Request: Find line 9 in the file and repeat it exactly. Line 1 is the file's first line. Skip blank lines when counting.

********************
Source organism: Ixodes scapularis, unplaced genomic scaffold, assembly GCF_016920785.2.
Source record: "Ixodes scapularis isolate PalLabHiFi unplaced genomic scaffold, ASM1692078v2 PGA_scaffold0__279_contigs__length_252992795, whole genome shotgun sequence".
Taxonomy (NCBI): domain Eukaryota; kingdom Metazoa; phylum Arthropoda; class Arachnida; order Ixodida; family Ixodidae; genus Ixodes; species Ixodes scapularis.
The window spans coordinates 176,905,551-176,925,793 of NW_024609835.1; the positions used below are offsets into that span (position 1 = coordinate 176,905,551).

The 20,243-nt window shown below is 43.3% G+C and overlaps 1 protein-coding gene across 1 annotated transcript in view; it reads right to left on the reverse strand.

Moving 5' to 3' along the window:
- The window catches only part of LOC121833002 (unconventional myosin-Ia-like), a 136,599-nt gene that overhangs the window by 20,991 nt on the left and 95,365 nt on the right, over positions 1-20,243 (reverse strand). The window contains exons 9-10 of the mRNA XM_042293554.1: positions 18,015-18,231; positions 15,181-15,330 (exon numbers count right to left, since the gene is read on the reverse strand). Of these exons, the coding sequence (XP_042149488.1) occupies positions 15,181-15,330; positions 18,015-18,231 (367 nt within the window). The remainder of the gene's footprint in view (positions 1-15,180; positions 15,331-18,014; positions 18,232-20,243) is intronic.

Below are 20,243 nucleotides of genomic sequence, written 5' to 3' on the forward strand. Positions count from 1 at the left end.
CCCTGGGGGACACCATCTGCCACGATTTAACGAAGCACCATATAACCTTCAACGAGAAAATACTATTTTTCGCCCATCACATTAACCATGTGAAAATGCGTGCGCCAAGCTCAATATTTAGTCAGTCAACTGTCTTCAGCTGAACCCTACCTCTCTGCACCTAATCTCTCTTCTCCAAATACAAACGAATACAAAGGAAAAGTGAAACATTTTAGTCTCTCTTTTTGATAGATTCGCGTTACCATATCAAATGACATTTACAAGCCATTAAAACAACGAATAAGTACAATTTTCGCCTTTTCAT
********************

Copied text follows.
CCCTGGGGGACACCATCTGCCACGATTTAACGAAGCACCATATAACCTTCAACGAGAAAATACTATTTTTCGCCCATCACATTAACCATGTGAAAATGCGTGCGCCAAGCTCAATATTTAGTCAGTCAACTGTCTTCAGCTGAACCCTACCTCTCTGCACCTAATCTCTCTTCTCCAAATACAAACGAATACAAAGGAAAAGTGAAACATTTTAGTCTCTCTTTTTGATAGATTCGCGTTACCATATCAAATGACATTTACAAGCCATTAAAACAACGAATAAGTACAATTTTCGCCTTTTCAT